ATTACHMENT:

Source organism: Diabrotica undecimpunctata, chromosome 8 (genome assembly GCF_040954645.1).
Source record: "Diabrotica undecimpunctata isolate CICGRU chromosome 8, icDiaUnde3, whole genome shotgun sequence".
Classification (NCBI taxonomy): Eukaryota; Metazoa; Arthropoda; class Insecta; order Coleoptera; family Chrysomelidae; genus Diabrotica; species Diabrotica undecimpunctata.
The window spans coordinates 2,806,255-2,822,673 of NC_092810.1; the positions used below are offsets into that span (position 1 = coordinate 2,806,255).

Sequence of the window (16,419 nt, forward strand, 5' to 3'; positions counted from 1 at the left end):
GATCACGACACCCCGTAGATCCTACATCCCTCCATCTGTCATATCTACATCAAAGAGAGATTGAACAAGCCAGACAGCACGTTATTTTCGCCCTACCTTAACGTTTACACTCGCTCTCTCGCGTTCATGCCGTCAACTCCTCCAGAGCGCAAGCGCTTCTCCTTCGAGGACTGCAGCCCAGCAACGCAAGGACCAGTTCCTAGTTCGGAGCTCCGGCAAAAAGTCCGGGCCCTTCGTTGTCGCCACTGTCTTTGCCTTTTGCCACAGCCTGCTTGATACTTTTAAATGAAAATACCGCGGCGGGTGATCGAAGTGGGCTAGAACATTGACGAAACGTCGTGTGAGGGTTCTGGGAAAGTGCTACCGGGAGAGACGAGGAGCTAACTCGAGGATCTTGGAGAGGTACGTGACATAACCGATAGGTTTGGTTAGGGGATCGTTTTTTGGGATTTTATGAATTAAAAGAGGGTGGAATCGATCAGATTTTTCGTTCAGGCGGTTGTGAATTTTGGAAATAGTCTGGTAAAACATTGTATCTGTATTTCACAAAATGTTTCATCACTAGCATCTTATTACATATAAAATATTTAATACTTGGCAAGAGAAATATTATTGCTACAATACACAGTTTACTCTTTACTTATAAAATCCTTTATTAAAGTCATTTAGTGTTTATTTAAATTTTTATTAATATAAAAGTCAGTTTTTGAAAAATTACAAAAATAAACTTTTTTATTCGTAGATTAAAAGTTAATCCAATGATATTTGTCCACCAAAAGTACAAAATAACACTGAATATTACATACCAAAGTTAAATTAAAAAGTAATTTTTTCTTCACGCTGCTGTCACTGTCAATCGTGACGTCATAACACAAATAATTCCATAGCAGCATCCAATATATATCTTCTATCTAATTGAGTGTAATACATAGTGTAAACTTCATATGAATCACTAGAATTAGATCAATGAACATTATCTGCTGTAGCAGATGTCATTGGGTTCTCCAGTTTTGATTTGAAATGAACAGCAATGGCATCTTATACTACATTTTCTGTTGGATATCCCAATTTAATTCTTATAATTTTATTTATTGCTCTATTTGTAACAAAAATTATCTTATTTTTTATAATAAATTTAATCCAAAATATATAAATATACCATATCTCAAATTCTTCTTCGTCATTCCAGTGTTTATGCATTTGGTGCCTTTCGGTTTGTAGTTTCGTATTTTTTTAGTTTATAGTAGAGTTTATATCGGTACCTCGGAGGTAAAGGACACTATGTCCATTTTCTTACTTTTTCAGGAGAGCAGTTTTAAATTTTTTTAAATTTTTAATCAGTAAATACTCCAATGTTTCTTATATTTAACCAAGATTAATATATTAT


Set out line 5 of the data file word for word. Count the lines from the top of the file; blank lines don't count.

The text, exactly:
Sequence of the window (16,419 nt, forward strand, 5' to 3'; positions counted from 1 at the left end):